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Getting the Most Out of Industry 4.0 Investments with Wireless Power

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As Industry 4.0 gains momentum, many companies are expanding their use of advanced technologies such as artificial intelligence, Internet of Things (IoT), 5G connectivity, sensors, and robotics. A 2020 Deloitte study found that organizations with comprehensive Industry 4.0 strategies significantly outperform those with no or disjointed strategies.

Around 90% of organizations with comprehensive Industry 4.0 strategies saw at least 5% annual revenue growth in the most recent year.

Mckinsey & Company analysts note that comprehensive Industry 4.0 strategies can lead to 30-50% reductions in machine downtime, 10-30% increases in throughput, 15-30% improvements in labor productivity, and 85% more accurate forecasting with digitally enabled factories.

The limitations of cords and batteries

Many Industry 4.0 technologies today rely on complex, expensive, limiting, and sometimes hazardous cabling and connector solutions. For instance, Cobots and autonomous mobile robots and vehicles (AMRs & AMVs) are typically powered by high-efficiency batteries or route wires and power cords.

Over 60% of industrial IoT (IIoT) setup costs are spent on cabling and installation. Continuous battery recharging or replacement can lead to significant opportunity costs. A device losing power can disrupt productivity for the entire plant. Additionally, identifying and replacing dead batteries in a manufacturing facility is a logistical nightmare.

There are safety concerns as well, as damaged lithium-ion batteries pose a fire risk. In industrial environments, wires and exposed sockets are also hazardous. Industry 4.0 technologies require adequate power and the ability to quickly and seamlessly transfer data at all times, a capability that batteries do not provide.

Automation demands wireless freedom

With the rise of factory automation, the need for machines that require significant amounts of power and data transfer presents a challenge. Wireless power has evolved to provide both contactless power and data transfer, ideal for Industry 4.0 technologies that demand autonomy and reliability.

Industrial robots and drones should be able to complete tasks autonomously and recharge quickly. Advanced wireless charging technology simplifies the docking process, allowing robots to roll up to a wireless charging mat and recharge, and even charge “on the go” during different operational points. This innovation eliminates the need for human interference and allows staff to focus on higher priority tasks.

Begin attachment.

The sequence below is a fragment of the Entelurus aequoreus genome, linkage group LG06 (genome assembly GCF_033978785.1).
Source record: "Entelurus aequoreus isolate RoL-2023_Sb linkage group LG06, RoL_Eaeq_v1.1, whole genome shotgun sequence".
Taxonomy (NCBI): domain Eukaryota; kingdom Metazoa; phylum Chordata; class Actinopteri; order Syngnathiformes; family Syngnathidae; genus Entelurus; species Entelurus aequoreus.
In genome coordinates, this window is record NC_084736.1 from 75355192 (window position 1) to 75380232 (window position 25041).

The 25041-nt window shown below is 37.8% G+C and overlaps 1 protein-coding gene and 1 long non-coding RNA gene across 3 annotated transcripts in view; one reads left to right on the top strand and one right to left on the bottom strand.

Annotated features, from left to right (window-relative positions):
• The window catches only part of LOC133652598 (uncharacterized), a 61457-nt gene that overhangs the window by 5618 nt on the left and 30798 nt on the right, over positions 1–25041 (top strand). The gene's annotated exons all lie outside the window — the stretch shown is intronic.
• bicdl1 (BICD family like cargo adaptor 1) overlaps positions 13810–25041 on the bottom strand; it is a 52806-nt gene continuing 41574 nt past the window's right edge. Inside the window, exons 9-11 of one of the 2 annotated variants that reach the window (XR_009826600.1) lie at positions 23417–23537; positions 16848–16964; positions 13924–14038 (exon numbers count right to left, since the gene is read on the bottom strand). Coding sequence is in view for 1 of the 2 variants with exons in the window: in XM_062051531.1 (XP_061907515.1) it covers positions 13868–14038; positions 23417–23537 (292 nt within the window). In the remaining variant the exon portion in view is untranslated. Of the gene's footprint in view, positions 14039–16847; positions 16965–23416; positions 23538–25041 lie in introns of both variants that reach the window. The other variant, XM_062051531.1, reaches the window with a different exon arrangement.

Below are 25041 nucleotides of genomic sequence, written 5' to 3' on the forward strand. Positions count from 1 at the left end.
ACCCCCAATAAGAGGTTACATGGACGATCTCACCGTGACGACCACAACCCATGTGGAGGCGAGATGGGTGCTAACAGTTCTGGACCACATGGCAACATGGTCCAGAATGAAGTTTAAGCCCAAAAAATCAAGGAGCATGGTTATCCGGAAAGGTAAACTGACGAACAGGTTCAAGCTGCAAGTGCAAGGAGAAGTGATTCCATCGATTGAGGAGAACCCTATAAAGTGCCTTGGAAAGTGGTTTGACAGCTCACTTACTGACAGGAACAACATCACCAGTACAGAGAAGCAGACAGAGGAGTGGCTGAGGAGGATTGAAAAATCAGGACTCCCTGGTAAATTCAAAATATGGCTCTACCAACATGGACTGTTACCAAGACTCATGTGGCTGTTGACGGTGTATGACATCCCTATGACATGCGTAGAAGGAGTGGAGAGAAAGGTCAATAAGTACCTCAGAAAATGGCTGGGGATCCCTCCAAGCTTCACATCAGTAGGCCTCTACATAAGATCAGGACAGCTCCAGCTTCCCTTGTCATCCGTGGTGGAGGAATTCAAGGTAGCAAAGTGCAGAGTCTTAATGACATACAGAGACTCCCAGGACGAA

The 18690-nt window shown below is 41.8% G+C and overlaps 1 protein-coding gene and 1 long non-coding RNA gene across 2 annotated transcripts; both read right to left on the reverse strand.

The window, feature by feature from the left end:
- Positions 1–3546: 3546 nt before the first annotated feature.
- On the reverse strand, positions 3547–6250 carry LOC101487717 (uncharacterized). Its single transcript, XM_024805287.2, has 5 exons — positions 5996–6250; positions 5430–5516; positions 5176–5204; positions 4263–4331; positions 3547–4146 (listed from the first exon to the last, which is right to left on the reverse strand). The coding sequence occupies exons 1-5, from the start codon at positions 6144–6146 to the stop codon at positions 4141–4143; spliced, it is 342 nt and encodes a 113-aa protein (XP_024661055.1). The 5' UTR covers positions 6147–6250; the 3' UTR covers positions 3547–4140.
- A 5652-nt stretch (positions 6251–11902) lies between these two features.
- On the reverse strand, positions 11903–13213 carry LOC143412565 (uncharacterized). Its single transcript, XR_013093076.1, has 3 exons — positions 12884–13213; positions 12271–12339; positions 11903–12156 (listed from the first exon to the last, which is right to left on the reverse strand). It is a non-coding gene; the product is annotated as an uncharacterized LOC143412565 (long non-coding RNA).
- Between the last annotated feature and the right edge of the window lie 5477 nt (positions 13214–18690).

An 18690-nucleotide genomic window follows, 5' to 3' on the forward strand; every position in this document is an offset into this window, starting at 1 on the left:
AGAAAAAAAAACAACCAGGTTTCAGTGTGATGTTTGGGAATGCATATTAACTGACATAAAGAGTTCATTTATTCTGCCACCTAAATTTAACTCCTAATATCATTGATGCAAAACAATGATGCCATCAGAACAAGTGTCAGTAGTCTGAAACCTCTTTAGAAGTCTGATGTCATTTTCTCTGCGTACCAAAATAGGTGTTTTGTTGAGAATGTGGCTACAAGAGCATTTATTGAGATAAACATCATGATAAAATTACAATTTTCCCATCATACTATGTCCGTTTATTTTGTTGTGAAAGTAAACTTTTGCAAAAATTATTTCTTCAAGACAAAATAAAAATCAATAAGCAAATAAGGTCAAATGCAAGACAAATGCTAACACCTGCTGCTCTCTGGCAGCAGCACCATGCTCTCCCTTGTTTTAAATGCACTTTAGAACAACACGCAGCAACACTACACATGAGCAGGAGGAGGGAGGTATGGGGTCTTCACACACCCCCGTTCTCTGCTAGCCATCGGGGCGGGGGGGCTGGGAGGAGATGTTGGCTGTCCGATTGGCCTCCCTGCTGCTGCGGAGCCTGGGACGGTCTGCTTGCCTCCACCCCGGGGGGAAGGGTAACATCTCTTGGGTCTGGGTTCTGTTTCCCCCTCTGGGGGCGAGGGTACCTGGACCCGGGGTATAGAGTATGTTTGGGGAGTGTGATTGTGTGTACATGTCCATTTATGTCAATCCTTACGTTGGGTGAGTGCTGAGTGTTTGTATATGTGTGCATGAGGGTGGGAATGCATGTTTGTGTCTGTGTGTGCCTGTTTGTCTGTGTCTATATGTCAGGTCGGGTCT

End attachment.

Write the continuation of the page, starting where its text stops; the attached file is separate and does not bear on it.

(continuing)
Battery Management & Device Safety

Wireless power enables greater control over the battery, optimizing and monitoring the charging process to prolong battery life and avoid costly replacements. It eliminates hazards associated with conventional galvanized connections, allowing for safer operations in dynamic or outdoor environments.

Furthermore, wireless power technology is now capable of working in adverse conditions, ensuring safety and efficiency even in challenging environments.

Quickly, Cost-effectively enhancing 5G connectivity

5G, essential for smart factories, offers higher reliability, security controls, and reduced latency for effective communication among IoT technologies. Wireless power technology can self-install 5G repeaters to increase the effectiveness and reliability of 5G network coverage across the facility, overcoming construction limitations and volatile environmental factors.

Wireless power technology has advanced to achieve higher power levels, self-calibrate over distance, and adapt to different surfaces, facilitating the quick and cost-effective installation of connected devices.

Go forth and manufacture with maximum ROI

Industry 4.0 strategies and technologies are critical for manufacturers to remain competitive. To fully benefit from Industry 4.0 investments, advanced wireless power technology is essential. With the wireless power market projected to reach over $180 billion by 2030, wireless power and charging solutions are key enablers for the successful implementation of Industry 4.0 strategies and the factories of the future.

Image Credit: Oleksandr Pidvalnyi; Pexels; Thank you!

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